Glass LDGR, Freitag SK. Management of orbital IgG4-related disease. Curr Opin Ophthalmol 2015;Abstract

PURPOSE OF REVIEW: IgG4-related disease (IgG4-RD) is a systemic process that can cause significant orbital disease. It can affect both sexes and all ages, with irreversible consequences if left untreated. Diagnosis is currently based upon a combination of clinical and imaging evidence of tissue swelling or mass, serum evidence of elevated IgG4 levels and histopathologic evidence of inappropriate IgG4 presence. The cause of IgG4-RD is as of yet unclear; this lack of understanding and the dearth of prospective studies have limited our ability to manage patients effectively. In this review, we discuss the most recent published evidence regarding best-practice management of IgG4-related orbital disease. RECENT FINDINGS: Recent literature remains retrospective, and has focused on the use of corticosteroid therapy as a first-line treatment. Rituximab infusions have also received significant attention, among other second-line agents. Radiation therapy has been reported to be effective. Long-term monitoring for relapse, involvement of other organ systems and potential neoplastic transformation is required. SUMMARY: The management of orbital IgG4-RD will gain from more targeted therapy in the future as the underlying cause is better understood. In the meantime, randomized, controlled trials of varying treatment regimens would be of benefit.

Liu Y, Magro C, Loewenstein JI, Makar RS, Stowell CP, Dzik WH, Hochberg EP, Oaklander AL, Sobrin L. A Man with Paraneoplastic Retinopathy plus Small Fiber Polyneuropathy Associated with Waldenström Macroglobulinemia (Lymphoplasmacytic Lymphoma): Insights into Mechanisms. Ocul Immunol Inflamm 2015;23(5):405-9.Abstract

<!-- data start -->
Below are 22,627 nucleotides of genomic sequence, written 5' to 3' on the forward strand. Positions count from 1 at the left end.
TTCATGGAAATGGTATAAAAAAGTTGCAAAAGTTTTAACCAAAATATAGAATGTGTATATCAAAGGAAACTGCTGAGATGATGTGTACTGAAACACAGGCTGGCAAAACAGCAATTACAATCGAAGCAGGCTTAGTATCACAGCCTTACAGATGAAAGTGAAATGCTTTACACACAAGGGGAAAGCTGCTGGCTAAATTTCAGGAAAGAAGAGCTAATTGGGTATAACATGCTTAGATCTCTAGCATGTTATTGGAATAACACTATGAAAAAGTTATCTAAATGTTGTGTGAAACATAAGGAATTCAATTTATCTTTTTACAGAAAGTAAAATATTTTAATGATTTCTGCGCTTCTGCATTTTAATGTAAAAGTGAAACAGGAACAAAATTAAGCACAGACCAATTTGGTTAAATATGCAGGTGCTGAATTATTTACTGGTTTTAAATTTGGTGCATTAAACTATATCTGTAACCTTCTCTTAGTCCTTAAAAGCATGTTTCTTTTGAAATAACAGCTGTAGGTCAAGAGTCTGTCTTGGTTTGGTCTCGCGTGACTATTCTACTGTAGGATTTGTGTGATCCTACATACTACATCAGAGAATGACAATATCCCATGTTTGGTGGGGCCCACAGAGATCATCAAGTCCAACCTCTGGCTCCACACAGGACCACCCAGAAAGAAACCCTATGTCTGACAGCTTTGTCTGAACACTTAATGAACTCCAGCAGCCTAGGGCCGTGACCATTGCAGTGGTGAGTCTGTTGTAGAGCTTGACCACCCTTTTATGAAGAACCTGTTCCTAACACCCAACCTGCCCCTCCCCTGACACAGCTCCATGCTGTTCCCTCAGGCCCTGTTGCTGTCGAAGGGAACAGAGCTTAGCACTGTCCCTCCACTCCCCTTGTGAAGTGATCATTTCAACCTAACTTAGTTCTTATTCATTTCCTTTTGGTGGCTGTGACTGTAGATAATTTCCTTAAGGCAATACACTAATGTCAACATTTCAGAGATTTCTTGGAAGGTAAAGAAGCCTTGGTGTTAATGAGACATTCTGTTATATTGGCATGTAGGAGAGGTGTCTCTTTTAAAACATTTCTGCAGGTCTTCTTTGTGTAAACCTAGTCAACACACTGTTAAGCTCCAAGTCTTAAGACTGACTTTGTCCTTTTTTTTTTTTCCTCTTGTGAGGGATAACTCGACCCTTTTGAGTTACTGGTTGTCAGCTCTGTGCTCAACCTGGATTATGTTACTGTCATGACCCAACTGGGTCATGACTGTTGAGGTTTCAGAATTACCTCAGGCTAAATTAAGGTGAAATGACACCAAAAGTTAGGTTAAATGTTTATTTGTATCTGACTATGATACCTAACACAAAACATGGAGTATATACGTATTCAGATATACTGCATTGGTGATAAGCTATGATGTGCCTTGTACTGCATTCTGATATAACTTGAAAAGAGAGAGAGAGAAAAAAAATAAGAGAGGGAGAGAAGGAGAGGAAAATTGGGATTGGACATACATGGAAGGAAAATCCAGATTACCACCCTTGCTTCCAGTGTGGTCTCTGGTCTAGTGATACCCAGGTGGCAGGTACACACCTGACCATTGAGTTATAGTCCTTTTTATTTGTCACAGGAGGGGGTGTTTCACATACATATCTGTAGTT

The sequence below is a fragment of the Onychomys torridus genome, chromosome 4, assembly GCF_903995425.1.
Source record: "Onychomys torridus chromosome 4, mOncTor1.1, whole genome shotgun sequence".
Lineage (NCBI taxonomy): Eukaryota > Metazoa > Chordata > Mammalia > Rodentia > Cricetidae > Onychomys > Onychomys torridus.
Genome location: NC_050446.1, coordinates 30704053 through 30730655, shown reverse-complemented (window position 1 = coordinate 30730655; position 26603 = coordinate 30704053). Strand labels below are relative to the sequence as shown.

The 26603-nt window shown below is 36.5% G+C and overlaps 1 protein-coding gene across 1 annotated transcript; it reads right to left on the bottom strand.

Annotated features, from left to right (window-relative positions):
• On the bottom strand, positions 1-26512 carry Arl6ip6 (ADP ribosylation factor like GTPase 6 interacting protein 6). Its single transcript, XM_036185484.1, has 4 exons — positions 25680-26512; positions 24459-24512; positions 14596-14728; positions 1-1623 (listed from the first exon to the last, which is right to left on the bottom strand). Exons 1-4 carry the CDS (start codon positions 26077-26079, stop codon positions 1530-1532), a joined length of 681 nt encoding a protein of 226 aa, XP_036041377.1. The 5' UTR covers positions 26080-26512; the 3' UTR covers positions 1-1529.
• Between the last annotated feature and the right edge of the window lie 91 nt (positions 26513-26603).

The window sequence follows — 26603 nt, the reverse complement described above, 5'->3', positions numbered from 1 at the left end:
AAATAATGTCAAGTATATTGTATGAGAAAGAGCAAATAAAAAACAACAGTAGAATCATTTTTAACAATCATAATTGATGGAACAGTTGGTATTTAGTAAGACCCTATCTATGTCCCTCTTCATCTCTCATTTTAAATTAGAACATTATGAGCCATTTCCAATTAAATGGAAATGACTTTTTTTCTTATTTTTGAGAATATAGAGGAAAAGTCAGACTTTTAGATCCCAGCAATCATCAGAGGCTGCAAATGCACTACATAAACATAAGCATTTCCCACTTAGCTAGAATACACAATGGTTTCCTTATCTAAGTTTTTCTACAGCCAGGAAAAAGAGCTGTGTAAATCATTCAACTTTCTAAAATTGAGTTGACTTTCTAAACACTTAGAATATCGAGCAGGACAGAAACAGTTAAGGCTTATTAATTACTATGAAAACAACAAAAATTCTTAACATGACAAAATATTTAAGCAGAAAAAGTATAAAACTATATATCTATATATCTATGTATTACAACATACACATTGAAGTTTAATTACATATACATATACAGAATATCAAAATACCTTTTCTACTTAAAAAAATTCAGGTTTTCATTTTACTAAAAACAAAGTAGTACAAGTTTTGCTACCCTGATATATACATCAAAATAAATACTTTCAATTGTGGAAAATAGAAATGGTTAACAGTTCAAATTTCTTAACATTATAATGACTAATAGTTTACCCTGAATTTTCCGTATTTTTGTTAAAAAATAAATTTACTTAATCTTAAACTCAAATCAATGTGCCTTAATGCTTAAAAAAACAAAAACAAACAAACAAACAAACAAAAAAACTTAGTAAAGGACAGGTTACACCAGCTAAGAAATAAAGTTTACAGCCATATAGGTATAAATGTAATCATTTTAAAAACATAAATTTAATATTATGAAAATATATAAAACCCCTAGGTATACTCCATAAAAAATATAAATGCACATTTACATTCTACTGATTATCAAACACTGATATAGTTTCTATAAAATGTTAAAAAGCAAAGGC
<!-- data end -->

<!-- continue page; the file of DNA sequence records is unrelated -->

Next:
PURPOSE: To report a well-characterized Waldenström's macroglobulinemia (WM) case that provides insight into the mechanisms of two paraneoplastic complications -- cancer-associated retinopathy (CAR) and small fiber polyneuropathy (SFPN). METHODS: Retrospective medical chart review. RESULTS: A 58-year old man with WM developed vision loss and bilateral lower extremity pain. CAR was diagnosed by history, a depressed electroretinogram (ERG) and positive anti-retinal antibodies. SFPN diagnosis was based on abnormal autonomic nerve function testing and a distal-leg skin biopsy that demonstrated absent epidermal small-fiber innervation, IgM and complement deposition and microvasculopathy. Plasma exchange (PLEX) led to dramatic pain relief and subjective improvement in eye symptoms along with improvement of some ERG parameters. Repeat skin biopsy after treatment showed less microvascular abnormalities and decreased complement deposition. CONCLUSIONS: The concurrence of CAR and SFPN in this patient suggest that both were complications of WM and their common response to PLEX suggests co-mediation by humoral factors that accessed target antigens through IgM-triggered, complement-mediated vascular damage.
Hu K, Harris DL, Yamaguchi T, von Andrian UH, Hamrah P. A Dual Role for Corneal Dendritic Cells in Herpes Simplex Keratitis: Local Suppression of Corneal Damage and Promotion of Systemic Viral Dissemination. PLoS One 2015;10(9):e0137123.Abstract